An elderly Dunedin man's cry for help after
life-saving surgery has touched the hearts of Otago Daily
Times readers. Nigel Benson gets to the heart of the
Concerned Dunedin resident Sue Harvey speaks to HealthCare
New Zealand Dunedin manager Graeme Martin on behalf of
Cliff Rodger in his Northeast Valley flat yesterday. Photo
by Gerard O'Brien.
Offers of help flooded into the Otago Daily Times
yesterday, after our report highlighting the plight of Cliff
Mr Rodger feels he has been abandoned by the Southern
District Health Board since being discharged from Dunedin
Hospital last week following a heart attack.
''The head surgeon said I'd get three hours of home help a
week, until I got back on my feet. But, now all they're
offering me is one hour a week. It's elderly abuse and it's
corrupt,'' Mr Rodger said yesterday.
He said he had declined an offer from Southern District
Health Board service provider HealthCare New Zealand for one
hour's housework a week, because it was inadequate and did
not cover the basics, such as washing clothes and dishes.
Friends visited him on Monday to wash a large pile of dirty
dishes and he paid a laundromat to clean his clothes.
Opoho resident Sue Harvey was moved to visit Mr Rodger in his
Northeast Valley flat yesterday to offer a hand.
''My 91-year-old father is also recovering from surgery and
our family have encountered the failings of the system
ourselves,'' she said.
''The one-hour cleaning they provide is no more than lip
service. It's the least of the tasks that needs to be done.''
Mrs Harvey said the health system had failed Mr Rodger and
she would be keeping in contact with him.
''He is so hurt. It's a hurt man talking.''
While she was there, Mr Rodger was phoned by HealthCare New
Zealand Dunedin manager Graeme Martin, who confirmed the
single hour a week of help.
''Our hands are tied with funding with the DHB,'' Mr Martin
''We can only offer what we're funded to deliver.''
Many other readers contacted the ODT with offers of
''I'm more than happy to go spring-clean his house and help
him out,'' Nakita Lawrence said.
''I used to be a support worker. I know how badly-treated
people can get. It's so wrong.''
Sabine Campbell, Judy Griffiths, Gaynor Propsting, Christina
Simpson and Lydia Wetere were among more than a dozen people
to offer free help.
''How can I help this poor old man? I am a caregiver in a
rest-home. I am happy to go and help him out for free,''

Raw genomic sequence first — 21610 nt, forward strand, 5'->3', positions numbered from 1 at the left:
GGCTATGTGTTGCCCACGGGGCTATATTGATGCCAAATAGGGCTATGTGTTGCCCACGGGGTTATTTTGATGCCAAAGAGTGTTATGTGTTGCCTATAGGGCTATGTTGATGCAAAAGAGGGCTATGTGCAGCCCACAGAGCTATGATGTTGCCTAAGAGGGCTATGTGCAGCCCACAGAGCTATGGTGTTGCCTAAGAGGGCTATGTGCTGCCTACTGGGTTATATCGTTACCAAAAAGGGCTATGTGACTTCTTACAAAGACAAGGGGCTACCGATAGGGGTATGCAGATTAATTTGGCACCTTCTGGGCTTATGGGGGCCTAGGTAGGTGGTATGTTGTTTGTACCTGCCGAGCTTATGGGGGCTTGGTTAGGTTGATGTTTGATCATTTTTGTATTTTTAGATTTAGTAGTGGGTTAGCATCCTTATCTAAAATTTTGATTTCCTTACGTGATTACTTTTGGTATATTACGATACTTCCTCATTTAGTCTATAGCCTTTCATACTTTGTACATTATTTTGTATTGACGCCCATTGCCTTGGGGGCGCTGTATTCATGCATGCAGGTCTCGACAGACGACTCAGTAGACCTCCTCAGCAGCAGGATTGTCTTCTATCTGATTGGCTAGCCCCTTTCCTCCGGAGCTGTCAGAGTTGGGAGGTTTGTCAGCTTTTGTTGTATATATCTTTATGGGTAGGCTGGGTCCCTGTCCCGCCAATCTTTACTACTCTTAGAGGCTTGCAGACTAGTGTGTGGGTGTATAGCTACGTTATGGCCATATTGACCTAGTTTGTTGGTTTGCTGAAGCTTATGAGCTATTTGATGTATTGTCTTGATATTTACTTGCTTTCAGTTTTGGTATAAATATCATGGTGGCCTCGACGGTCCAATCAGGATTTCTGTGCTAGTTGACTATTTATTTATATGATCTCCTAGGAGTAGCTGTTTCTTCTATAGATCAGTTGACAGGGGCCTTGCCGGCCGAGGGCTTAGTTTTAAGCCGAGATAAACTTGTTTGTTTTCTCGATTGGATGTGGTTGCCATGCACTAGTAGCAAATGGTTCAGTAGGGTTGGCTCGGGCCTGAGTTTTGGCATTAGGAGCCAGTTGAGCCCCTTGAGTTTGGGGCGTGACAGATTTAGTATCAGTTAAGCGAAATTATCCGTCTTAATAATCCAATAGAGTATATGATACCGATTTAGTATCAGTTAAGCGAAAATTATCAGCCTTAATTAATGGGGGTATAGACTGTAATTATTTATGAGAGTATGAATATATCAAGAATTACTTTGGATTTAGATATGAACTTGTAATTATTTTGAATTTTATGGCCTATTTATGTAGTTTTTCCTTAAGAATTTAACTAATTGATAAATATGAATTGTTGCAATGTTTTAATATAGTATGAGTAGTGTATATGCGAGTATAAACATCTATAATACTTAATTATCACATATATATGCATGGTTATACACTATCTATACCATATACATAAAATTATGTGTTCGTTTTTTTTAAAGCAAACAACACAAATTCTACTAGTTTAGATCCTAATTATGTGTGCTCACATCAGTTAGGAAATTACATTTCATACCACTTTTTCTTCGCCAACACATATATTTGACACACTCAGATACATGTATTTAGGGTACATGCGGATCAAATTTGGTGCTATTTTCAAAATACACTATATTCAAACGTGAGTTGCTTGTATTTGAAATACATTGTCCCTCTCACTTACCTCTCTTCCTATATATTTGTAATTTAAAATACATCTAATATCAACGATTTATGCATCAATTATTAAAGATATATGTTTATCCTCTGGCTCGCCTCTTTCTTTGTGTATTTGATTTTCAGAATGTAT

Christine Anderson said.
Other readers expressed anger at the situation.
''What is New Zealand coming to, that an elderly patient can
be sent home without after-care?'' asked Dorothy O'Donnell.
''He has probably worked all his life and now that he is in
his twilight years he deserves better than this.
''That's not what New Zealand is supposed to be about,'' she
''I think it's appalling that anyone is sent home from
hospital like that. It makes me very sad,'' Kate Croy said.
''It's come to the point where they don't matter, which is
disgusting,'' Adrienne Ratcliff said.
''They brought us into this world. We should be doing
everything possible to look after them 100%.''
Others said Mr Rodger's situation was far from unique.
''This type of situation is far too common,'' Anita Wates
''Perhaps the authorities are under the wrong impression that
family will help pick up the pieces. If so, how wrong they
Even medical professionals felt health boards were failing in
their patient aftercare duty.
''My nana encountered the same thing after a cancer diagnosis
and no home help support, or anything,'' nurse Sarah Janssen
''Luckily, I'm a nurse and knew what to ask for, but many
elderly people don't.''
Retired Mosgiel couple Mike (73) and Bev (70) Smith said home
help was vital to many older people.
''We get an hour and a-half of help a week and it's very
important to us,'' Mrs Smith said.
''I think what's happened to Mr Rodger is disgusting.
''One hour a week is certainly not enough and I think he
should have at least one hour a day until he is strong enough
to care for himself.''
The Returned Services Association and social support
organisations also offered help to the former Territorial
''We are really concerned. It was very upsetting to read
about and we'll be contacting Mr Rodger,'' Age Concern
executive officer Susan Davidson said.
''Our health system is under pressure.
''The drive to meeting the bottom line is having a tremendous
impact on people like Mr Rodger and we have to ensure the
discharge of people like Mr Rodger from hospital does not
happen in such a way that he goes home without support,'' Ms
''Elderly people are due respect. One of the tests of a
people is how they treat their old.''
Contacted yesterday, Southern District Health Board
communications director Steve Addison said the board was
revisiting Mr Rodger's situation and hoped to arrive at a
more satisfactory outcome.